Government support is critical to sale of Tata Steel says Hartlepool MP

Government support will be critical to securing the long-term future of Tata Steel's UK operations, Hartlepool MP Iain Wright has said.

Wednesday, 11th May 2016, 3:55 pm
Updated Wednesday, 11th May 2016, 5:06 pm
Tata Steel's site in Hartlepool

Addressing a Westminster Hall debate on the future of the UK steel industry called by Middlesbrough MP Tom Blenkinsop, Mr Wright said there were three factors he wanted to focus on - ‘time, confidence and government action.’

It was essential to allow time for the sale process to progress properly, he told MPs.

Hartlepool MP Iain Wright says there's nothing new in the Government's so-called Productivity Plan.

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“I don’t think anybody can be in any doubt that, given the scale and relative complexity of these operations, the sale of Tata’s steel business will not be a straightforward or quick process,” he said.

“Sales like this take years to plan and then execute.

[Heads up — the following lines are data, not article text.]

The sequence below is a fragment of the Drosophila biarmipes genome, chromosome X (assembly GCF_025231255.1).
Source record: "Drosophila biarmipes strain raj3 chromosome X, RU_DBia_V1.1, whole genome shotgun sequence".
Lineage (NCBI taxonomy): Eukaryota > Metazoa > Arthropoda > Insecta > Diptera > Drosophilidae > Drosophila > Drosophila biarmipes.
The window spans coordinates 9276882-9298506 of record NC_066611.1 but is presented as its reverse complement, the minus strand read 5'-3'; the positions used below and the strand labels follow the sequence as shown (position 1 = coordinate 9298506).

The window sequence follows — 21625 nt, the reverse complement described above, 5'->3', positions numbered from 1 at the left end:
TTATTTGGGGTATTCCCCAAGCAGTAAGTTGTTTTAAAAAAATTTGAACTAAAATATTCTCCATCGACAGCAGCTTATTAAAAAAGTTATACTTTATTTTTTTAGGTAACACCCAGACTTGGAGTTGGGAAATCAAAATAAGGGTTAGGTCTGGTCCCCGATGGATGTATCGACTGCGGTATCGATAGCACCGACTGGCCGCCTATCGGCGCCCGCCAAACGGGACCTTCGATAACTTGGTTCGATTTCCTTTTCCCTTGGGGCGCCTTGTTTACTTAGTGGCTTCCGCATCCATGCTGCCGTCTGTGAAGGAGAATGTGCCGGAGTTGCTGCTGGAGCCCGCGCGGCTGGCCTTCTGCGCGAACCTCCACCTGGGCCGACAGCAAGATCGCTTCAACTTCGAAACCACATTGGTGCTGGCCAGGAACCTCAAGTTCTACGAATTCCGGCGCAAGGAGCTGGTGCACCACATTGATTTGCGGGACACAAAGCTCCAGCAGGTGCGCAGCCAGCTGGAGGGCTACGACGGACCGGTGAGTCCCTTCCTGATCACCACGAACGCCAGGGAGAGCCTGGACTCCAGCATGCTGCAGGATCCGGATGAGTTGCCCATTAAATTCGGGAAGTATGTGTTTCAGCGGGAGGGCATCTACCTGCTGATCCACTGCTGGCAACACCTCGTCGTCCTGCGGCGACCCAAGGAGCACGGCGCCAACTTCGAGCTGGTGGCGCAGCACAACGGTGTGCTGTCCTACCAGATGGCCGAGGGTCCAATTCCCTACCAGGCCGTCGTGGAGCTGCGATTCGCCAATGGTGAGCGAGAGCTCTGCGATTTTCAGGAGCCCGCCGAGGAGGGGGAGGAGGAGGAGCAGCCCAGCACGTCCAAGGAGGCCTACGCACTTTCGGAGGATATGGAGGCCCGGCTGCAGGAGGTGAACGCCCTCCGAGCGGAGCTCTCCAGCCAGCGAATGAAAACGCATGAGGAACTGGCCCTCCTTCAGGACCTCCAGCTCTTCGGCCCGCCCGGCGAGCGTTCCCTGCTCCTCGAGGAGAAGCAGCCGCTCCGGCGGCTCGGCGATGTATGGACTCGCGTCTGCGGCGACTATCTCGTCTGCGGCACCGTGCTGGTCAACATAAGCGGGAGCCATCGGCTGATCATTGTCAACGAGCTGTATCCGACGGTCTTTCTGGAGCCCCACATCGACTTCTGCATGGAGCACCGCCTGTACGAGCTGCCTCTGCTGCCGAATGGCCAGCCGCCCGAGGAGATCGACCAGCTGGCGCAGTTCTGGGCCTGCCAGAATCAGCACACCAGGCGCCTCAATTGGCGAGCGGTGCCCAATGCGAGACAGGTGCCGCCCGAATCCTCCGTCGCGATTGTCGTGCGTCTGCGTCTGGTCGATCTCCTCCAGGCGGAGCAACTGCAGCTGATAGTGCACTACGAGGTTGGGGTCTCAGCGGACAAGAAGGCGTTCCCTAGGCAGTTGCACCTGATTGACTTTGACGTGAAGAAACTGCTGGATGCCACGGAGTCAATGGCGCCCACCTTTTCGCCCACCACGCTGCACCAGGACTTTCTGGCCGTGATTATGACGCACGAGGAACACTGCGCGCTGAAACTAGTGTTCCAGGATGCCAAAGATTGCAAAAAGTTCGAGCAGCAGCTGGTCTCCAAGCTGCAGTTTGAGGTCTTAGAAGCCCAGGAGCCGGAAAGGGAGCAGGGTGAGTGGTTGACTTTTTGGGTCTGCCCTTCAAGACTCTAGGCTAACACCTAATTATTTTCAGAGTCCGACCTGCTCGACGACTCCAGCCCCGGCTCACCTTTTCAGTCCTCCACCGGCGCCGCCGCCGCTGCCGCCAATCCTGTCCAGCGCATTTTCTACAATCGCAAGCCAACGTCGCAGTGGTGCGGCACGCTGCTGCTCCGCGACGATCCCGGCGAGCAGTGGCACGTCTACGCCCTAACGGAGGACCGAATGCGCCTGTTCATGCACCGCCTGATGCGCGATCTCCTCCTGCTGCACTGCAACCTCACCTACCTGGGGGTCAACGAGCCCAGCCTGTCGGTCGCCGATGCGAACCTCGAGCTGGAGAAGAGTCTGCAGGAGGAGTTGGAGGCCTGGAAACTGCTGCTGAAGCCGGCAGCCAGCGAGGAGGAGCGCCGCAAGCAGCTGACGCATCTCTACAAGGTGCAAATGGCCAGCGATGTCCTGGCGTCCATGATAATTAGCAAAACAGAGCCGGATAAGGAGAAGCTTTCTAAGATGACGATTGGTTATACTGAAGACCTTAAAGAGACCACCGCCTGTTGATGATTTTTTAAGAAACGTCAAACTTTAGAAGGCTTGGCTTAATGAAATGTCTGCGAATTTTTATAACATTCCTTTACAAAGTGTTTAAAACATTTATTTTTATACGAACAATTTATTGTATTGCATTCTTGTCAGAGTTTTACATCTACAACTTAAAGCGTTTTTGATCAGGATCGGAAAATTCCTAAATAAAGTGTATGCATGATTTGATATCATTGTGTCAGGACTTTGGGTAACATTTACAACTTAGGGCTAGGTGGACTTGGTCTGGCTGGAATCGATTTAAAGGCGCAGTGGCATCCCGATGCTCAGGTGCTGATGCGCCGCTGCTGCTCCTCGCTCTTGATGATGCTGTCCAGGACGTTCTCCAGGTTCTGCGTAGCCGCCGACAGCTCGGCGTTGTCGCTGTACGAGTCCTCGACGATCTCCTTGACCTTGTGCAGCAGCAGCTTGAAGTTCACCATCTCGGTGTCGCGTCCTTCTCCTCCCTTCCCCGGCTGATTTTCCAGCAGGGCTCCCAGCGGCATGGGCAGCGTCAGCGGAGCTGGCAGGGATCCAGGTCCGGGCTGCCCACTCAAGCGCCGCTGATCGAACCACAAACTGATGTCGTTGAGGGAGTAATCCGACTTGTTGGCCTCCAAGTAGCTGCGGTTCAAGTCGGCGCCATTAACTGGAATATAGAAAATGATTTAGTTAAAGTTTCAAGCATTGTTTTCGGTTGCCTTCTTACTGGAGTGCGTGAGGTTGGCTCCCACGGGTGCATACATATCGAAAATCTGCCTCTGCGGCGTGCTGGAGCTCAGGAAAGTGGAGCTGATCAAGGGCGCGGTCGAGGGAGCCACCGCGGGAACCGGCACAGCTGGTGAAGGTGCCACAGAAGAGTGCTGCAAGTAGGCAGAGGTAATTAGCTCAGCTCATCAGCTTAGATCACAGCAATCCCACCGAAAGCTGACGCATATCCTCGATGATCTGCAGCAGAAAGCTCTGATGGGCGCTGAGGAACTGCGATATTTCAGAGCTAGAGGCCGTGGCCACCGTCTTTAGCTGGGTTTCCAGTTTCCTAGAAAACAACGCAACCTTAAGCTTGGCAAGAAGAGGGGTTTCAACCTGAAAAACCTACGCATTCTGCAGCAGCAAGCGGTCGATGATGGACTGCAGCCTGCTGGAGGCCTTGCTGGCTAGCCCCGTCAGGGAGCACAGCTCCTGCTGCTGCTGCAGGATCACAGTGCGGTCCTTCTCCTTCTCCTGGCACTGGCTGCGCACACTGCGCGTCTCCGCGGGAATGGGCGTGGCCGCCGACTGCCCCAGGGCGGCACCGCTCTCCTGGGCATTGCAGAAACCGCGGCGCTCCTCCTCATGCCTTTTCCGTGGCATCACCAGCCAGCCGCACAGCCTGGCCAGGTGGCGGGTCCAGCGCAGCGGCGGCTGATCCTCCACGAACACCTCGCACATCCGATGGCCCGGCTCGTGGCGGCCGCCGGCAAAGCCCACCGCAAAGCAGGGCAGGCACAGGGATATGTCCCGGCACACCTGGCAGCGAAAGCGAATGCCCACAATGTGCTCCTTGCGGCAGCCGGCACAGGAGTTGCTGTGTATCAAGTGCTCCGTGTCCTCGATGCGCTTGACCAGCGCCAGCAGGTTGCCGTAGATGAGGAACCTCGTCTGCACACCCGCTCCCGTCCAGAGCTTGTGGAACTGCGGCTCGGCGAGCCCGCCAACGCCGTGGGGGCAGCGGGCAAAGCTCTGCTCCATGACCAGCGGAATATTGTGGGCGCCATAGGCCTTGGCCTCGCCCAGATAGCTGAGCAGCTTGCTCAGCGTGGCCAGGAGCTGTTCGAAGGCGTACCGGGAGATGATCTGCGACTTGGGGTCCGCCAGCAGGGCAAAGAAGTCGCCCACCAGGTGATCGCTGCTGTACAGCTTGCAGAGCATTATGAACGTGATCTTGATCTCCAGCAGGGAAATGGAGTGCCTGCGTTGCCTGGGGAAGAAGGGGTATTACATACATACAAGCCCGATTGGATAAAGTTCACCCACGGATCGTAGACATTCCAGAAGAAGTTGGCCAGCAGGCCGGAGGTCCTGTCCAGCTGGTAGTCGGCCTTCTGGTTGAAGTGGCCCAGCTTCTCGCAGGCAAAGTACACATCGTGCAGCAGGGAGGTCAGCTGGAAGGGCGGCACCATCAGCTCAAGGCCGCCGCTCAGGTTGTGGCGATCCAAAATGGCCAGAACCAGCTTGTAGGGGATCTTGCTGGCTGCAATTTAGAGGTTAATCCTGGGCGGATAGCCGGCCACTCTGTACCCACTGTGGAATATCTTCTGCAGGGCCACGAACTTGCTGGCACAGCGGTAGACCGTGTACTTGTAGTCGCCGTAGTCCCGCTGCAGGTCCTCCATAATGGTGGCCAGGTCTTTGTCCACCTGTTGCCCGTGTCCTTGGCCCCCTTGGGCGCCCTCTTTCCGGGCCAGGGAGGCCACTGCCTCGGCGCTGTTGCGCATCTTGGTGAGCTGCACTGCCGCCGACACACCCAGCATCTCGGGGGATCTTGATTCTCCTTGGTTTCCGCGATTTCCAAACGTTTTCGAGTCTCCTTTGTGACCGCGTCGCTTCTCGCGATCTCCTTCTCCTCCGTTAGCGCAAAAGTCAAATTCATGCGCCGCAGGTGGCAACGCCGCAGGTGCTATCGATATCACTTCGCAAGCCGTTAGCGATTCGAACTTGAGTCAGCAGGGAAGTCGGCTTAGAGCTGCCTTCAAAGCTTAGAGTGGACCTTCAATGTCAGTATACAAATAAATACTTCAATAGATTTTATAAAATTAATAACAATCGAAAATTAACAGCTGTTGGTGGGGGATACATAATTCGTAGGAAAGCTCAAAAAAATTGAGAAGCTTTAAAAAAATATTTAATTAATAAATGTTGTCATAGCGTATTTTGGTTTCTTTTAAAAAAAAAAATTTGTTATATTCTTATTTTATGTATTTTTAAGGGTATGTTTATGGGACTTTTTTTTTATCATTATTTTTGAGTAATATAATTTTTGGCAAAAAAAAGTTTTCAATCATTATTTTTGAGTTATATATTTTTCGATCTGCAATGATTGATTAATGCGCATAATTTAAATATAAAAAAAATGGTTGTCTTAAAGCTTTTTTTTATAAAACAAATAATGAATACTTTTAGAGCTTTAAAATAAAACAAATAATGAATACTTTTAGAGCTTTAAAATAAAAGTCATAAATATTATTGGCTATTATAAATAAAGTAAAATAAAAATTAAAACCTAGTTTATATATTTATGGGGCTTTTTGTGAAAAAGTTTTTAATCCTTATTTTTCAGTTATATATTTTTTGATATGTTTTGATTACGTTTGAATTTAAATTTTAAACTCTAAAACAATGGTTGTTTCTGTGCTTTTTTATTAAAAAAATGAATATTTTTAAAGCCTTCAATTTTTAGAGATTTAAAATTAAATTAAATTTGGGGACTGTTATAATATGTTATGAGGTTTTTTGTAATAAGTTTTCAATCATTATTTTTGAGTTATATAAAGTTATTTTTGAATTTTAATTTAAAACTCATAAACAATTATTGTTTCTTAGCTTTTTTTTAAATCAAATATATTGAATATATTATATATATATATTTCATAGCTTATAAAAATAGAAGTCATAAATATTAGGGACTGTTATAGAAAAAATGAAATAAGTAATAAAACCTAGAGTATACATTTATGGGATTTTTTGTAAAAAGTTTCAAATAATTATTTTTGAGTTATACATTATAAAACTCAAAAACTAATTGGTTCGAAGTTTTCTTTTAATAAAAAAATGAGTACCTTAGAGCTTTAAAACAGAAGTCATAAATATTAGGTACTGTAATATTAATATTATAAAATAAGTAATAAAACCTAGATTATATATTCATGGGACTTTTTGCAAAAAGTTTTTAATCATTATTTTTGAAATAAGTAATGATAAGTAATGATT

“Although it is welcome that we have got seven bidders expressing an interest, due diligence and negotiations regarding things such as the pension scheme will need to take time.

“The role of government is critical.

Hartlepool MP Iain Wright says there's nothing new in the Government's so-called Productivity Plan.

“What can the Government do to safeguard the assets, capability and employment, during the potentially lengthy sales process?”

Action to increase confidence in the viability of the business was critical to keeping it going, with firms growing wary of doing business with a company they feared did not have a long-term future.

“Suppliers and customers have the perception that Tata’s steel business won’t be there in a couple of months’ time,” said Mr Wright.

“Suppliers in our part of the country have had their fingers burnt with the closure of SSI.

“They don’t want to be an unsecured creditor.

“Customers for Tata steel, particularly in sectors like energy infrastructure and oil and gas, have very long-term horizons in their requirements.

“They want to be certain that their orders will be there, otherwise they will look elsewhere.

“That is not in the long-term interest of the UK steel industry and the viability of Tata’s successors.”

There was action the government could take on issues such as business rates, energy costs and public sector procurement to support the business and help guarantee the long-term future of the industry.

“We should not be looking to the past - although we should celebrate our steel past,” said Mr Wright.

“We should be looking to the future as a massive, important part of a modern manufacturing industry.”